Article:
Once upon a time, planning a budget was supposed to have something to with how much an agency planned to spend. My notes for students start off with this definition, from the Chartered Institute of Management Accountants:
“A quantitative statement, for a defined period in time, which may include planned revenues, expenses, assets, liabilities and cash flows.”
I’m going to have to rewrite this, because it seems I’ve been getting it wrong all this time. The Chancellor of the Exchequer has just explained how he’s going to get a new round of cuts from government departments. According to the Treasury website, the cuts are going to be achieved through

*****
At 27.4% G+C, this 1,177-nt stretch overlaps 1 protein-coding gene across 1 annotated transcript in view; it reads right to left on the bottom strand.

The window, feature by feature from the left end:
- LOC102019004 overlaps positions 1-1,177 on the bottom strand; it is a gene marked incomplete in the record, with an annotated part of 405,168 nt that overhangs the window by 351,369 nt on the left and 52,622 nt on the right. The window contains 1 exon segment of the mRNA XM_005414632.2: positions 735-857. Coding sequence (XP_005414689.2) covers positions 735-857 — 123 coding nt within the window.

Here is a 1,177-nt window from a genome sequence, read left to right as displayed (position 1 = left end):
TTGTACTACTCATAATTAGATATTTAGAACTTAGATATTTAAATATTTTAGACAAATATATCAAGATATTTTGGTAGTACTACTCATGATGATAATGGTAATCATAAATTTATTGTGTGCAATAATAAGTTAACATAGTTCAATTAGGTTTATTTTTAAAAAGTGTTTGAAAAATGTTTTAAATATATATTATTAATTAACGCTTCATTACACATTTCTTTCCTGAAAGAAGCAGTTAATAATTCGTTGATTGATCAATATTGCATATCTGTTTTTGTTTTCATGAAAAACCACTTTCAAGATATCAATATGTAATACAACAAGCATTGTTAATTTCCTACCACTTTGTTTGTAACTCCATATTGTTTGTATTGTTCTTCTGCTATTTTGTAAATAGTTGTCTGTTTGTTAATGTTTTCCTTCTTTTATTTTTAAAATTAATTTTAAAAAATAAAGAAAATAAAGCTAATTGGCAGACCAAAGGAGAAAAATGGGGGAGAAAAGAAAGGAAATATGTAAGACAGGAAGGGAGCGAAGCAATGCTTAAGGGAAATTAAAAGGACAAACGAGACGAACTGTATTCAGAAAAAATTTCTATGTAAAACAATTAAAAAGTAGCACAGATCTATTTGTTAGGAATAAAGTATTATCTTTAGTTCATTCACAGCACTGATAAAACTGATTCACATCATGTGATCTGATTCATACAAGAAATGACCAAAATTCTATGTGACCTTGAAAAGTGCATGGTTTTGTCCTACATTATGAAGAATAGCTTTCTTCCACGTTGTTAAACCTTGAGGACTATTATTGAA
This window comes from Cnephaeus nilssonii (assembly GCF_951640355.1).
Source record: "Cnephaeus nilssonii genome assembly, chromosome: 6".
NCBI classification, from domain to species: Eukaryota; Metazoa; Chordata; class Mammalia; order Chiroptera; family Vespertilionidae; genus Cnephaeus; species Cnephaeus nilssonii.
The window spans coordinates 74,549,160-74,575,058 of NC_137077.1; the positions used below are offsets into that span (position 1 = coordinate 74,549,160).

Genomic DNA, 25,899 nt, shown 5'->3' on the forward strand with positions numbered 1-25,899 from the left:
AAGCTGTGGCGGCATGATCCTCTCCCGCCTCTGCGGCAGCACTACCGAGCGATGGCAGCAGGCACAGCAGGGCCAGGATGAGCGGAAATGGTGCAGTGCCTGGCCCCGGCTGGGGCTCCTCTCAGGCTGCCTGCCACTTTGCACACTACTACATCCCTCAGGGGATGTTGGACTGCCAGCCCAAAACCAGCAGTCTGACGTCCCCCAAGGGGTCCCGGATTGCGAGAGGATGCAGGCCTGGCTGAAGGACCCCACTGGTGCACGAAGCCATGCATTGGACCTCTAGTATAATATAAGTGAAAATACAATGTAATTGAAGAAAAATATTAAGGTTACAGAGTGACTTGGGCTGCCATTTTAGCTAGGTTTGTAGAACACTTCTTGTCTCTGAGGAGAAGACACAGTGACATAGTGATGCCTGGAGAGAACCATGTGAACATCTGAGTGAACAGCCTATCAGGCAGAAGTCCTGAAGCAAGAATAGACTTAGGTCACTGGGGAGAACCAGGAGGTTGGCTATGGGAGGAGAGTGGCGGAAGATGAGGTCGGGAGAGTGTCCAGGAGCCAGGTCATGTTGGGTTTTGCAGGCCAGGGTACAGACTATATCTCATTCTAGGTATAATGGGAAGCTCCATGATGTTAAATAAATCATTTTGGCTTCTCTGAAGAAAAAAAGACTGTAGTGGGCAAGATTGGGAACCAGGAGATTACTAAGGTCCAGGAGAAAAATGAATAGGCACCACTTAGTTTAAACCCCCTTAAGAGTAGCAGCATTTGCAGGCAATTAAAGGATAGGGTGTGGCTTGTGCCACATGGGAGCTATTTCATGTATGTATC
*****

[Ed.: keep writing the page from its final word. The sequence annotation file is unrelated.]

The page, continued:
Tightly managing departmental budgets in-year, so that instead of spending up to budget, departments deliver underspends.
So it seems that a budget isn’t about what you plan to spend at all. It’s about identifying the money that you might have spent under different circumstances but aren’t now going to spend.
The departments have all signed up to underspend something, it seems. While the biggest underspend is going to be in Defence, the next from Education non-schools (marginal stuff like child protection, then), the smallest underspend will apparently be from … the Treasury. I wonder how they pulled that one off?